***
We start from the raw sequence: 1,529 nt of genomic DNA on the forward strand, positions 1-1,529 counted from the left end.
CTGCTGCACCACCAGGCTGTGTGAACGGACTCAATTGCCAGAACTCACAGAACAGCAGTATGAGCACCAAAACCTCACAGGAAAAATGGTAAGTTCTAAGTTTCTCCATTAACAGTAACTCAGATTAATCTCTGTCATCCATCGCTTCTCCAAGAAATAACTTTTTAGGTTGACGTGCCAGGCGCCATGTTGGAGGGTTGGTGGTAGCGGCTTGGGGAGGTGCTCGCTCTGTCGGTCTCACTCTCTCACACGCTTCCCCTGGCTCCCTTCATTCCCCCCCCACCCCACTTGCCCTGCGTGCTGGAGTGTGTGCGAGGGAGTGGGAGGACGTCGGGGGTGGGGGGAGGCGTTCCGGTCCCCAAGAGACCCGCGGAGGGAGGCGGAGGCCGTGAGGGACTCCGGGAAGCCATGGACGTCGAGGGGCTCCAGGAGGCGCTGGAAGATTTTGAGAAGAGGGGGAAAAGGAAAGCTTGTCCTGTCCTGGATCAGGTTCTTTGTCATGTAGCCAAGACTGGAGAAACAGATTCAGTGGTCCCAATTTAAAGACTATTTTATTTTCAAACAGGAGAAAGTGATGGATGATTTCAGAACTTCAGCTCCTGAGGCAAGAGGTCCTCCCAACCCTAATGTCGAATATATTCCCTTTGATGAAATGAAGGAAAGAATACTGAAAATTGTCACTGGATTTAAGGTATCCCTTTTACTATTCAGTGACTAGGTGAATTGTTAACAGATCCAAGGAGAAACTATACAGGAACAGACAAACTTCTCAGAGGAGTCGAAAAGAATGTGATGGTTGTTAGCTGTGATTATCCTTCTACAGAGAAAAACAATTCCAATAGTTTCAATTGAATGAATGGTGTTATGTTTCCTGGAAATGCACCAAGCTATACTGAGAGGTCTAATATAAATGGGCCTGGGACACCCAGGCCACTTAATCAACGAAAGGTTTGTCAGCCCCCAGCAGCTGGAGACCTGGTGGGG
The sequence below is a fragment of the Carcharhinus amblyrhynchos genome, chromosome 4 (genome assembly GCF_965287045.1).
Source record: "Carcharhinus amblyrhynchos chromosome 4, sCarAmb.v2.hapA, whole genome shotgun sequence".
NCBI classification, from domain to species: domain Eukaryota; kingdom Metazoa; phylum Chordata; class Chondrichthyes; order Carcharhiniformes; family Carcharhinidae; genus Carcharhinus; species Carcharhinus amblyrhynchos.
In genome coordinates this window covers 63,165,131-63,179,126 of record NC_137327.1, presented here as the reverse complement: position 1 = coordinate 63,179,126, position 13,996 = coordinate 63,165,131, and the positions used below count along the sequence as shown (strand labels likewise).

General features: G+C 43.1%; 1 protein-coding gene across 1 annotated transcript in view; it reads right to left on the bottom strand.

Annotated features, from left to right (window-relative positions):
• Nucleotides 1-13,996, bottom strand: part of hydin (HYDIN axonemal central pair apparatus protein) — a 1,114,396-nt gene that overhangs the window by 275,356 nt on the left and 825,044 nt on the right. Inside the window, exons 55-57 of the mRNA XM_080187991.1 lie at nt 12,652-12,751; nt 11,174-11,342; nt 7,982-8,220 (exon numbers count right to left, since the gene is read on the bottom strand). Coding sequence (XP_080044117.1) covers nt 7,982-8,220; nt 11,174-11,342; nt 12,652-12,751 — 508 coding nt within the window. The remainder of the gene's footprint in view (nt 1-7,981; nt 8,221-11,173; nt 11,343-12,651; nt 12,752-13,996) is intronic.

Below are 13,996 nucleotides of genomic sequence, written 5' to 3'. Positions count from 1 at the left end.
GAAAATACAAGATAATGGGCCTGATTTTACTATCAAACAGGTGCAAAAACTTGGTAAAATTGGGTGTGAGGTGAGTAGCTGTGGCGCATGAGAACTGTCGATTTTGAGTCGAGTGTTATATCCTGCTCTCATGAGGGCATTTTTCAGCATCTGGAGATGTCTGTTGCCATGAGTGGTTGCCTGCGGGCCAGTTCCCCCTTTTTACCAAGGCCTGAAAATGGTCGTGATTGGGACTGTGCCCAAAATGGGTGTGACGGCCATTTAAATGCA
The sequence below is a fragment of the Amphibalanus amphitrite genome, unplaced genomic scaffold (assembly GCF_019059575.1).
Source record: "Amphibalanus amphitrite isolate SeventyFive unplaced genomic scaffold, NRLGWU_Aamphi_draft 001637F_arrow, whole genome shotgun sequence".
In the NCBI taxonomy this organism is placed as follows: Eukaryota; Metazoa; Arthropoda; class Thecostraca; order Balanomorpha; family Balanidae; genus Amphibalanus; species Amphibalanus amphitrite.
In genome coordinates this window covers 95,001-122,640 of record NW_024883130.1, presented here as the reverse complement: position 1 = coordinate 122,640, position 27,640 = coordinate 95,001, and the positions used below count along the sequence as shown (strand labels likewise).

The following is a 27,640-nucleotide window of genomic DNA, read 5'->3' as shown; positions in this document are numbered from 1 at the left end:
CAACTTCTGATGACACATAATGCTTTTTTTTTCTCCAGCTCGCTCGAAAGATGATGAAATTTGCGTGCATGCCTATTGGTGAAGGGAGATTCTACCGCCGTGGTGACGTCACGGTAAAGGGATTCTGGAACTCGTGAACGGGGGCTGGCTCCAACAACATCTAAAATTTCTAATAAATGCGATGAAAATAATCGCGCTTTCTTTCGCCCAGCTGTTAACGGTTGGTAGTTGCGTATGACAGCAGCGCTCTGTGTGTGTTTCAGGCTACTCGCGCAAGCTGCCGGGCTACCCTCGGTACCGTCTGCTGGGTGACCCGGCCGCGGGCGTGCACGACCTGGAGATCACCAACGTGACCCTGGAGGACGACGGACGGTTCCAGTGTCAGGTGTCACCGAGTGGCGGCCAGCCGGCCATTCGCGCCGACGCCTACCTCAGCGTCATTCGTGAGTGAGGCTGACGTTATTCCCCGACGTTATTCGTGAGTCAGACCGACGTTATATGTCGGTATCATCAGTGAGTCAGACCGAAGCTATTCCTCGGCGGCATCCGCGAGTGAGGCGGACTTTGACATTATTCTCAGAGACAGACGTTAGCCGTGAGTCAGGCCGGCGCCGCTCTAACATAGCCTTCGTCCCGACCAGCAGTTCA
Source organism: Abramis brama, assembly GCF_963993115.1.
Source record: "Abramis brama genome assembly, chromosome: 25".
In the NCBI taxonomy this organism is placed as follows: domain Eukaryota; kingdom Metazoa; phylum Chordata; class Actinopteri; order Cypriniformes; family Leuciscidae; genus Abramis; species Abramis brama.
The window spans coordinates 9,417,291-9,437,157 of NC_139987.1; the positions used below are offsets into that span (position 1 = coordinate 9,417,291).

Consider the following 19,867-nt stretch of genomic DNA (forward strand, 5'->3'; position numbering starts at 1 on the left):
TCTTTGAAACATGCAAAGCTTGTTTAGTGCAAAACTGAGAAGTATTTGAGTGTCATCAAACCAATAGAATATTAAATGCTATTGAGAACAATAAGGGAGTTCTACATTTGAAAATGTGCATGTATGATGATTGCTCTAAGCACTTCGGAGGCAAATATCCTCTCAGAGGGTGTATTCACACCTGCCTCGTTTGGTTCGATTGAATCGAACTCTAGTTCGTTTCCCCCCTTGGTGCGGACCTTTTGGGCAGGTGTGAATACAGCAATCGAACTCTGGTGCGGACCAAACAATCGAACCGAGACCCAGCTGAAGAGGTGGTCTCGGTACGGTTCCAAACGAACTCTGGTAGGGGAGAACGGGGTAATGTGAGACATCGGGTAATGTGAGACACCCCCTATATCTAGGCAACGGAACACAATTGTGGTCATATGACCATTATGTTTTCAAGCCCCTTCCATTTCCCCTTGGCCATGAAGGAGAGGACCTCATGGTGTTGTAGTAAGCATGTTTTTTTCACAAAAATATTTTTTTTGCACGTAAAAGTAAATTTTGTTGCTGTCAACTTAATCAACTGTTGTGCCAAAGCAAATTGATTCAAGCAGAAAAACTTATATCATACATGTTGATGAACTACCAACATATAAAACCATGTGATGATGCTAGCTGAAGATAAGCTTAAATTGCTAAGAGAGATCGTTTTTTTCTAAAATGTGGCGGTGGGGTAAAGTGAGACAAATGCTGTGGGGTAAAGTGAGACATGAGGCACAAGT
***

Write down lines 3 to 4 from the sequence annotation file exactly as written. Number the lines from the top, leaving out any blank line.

The sequence below is a fragment of the Carcharhinus amblyrhynchos genome, chromosome 4 (genome assembly GCF_965287045.1).
Source record: "Carcharhinus amblyrhynchos chromosome 4, sCarAmb.v2.hapA, whole genome shotgun sequence".